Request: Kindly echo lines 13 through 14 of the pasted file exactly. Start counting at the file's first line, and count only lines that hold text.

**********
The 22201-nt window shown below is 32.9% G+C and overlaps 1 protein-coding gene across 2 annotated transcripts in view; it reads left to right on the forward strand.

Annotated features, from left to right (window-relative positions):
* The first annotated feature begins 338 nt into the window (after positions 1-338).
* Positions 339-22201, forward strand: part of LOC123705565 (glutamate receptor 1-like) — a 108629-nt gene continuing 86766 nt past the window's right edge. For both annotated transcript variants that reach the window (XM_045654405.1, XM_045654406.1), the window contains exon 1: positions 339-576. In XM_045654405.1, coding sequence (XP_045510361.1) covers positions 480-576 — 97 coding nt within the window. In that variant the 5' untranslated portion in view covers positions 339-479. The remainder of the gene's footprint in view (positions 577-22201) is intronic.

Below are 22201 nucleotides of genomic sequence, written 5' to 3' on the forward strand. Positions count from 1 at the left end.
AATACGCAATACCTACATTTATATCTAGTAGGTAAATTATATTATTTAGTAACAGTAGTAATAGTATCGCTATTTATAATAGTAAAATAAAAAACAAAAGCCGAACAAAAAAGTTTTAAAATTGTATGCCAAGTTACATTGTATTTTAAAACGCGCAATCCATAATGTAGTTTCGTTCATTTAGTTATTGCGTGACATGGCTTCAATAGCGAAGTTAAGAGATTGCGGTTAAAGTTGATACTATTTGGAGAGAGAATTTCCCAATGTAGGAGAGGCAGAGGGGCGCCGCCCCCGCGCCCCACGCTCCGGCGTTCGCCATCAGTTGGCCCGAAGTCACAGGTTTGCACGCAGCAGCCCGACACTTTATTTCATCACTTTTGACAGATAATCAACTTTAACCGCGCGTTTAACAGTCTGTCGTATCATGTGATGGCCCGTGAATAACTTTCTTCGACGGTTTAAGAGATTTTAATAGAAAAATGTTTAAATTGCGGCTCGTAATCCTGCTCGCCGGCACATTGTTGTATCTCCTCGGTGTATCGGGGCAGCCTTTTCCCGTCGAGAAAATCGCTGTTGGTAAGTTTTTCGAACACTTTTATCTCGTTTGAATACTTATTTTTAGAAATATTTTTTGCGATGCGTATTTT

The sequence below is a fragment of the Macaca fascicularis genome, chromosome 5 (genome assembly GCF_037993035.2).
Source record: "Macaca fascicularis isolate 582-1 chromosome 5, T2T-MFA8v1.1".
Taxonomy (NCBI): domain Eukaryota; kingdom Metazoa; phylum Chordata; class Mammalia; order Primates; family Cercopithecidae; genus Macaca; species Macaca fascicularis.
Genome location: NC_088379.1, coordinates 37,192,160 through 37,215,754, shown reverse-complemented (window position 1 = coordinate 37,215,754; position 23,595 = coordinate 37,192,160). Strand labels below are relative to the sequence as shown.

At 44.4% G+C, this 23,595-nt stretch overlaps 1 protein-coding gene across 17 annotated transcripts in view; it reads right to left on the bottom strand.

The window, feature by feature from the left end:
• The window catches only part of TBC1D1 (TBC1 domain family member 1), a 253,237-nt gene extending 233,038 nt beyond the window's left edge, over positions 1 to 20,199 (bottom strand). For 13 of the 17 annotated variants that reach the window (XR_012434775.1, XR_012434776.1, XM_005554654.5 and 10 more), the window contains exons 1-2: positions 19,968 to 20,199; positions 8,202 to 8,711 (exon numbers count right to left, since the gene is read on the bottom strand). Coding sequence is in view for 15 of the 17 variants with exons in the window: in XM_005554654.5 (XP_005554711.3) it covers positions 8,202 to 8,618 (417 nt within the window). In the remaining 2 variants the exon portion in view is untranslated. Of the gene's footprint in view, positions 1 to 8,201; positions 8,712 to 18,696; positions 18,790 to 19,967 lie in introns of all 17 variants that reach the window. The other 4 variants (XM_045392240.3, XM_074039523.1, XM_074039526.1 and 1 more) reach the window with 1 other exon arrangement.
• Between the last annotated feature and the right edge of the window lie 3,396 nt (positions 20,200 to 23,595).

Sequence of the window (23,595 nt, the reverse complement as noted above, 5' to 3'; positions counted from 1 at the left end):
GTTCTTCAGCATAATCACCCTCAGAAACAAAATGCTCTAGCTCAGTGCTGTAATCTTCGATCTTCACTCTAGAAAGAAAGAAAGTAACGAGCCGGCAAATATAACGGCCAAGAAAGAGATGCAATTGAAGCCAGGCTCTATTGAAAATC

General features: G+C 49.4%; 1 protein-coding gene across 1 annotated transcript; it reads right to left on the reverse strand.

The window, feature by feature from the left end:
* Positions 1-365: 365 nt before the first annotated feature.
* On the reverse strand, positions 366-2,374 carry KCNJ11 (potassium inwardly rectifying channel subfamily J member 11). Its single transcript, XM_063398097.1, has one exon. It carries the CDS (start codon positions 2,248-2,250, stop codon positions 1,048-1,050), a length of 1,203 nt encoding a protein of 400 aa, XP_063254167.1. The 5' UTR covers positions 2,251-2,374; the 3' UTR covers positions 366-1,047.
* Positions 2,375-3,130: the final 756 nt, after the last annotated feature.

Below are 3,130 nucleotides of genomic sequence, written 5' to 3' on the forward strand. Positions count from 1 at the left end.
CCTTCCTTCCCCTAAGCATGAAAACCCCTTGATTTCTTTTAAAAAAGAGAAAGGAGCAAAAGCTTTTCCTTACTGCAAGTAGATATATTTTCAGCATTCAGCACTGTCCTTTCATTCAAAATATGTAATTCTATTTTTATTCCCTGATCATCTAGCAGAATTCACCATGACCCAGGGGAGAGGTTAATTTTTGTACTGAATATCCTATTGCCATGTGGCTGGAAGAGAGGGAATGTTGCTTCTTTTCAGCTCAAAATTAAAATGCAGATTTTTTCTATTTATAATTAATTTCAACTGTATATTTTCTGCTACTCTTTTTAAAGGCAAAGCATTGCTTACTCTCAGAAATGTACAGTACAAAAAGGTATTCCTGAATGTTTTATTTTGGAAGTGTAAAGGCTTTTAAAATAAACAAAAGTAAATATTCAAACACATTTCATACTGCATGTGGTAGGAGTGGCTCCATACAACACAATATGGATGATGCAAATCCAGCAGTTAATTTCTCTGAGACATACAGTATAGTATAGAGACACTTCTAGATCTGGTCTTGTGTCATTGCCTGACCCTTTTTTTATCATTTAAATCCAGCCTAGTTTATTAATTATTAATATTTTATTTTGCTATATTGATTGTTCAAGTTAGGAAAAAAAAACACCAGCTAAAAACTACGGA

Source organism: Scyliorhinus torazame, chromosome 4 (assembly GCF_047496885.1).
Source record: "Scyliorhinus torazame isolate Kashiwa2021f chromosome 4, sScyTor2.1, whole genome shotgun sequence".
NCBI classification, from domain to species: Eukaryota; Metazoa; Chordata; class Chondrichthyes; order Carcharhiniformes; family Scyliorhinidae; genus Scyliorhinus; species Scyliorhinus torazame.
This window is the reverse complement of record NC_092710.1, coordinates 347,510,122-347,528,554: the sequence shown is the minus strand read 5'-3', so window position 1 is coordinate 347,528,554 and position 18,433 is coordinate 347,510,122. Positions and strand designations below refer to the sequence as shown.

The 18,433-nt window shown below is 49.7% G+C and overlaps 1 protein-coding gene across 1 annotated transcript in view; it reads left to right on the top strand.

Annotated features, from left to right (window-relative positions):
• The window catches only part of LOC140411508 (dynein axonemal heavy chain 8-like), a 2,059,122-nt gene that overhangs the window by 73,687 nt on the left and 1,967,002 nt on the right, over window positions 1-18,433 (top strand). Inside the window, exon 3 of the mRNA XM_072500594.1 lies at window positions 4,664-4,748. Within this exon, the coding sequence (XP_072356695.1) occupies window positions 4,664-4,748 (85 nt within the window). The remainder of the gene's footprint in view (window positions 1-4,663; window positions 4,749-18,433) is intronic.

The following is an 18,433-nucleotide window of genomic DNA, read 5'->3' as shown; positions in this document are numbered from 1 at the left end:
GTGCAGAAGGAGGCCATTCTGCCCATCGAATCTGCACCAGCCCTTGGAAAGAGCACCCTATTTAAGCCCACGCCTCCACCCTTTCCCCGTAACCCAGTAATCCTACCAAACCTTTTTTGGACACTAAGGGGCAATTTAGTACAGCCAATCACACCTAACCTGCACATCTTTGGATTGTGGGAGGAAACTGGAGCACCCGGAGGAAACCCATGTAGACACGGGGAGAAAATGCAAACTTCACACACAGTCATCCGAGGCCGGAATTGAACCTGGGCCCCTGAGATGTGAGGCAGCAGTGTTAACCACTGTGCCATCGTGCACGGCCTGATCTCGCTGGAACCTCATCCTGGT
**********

• The window catches only part of TBC1D1 (TBC1 domain family member 1), a 253,237-nt gene extending 233,038 nt beyond the window's left edge, over positions 1 to 20,199 (bottom strand). For 13 of the 17 annotated variants that reach the window (XR_012434775.1, XR_012434776.1, XM_005554654.5 and 10 more), the window contains exons 1-2: positions 19,968 to 20,199; positions 8,202 to 8,711 (exon numbers count right to left, since the gene is read on the bottom strand). Coding sequence is in view for 15 of the 17 variants with exons in the window: in XM_005554654.5 (XP_005554711.3) it covers positions 8,202 to 8,618 (417 nt within the window). In the remaining 2 variants the exon portion in view is untranslated. Of the gene's footprint in view, positions 1 to 8,201; positions 8,712 to 18,696; positions 18,790 to 19,967 lie in introns of all 17 variants that reach the window. The other 4 variants (XM_045392240.3, XM_074039523.1, XM_074039526.1 and 1 more) reach the window with 1 other exon arrangement.
• Between the last annotated feature and the right edge of the window lie 3,396 nt (positions 20,200 to 23,595).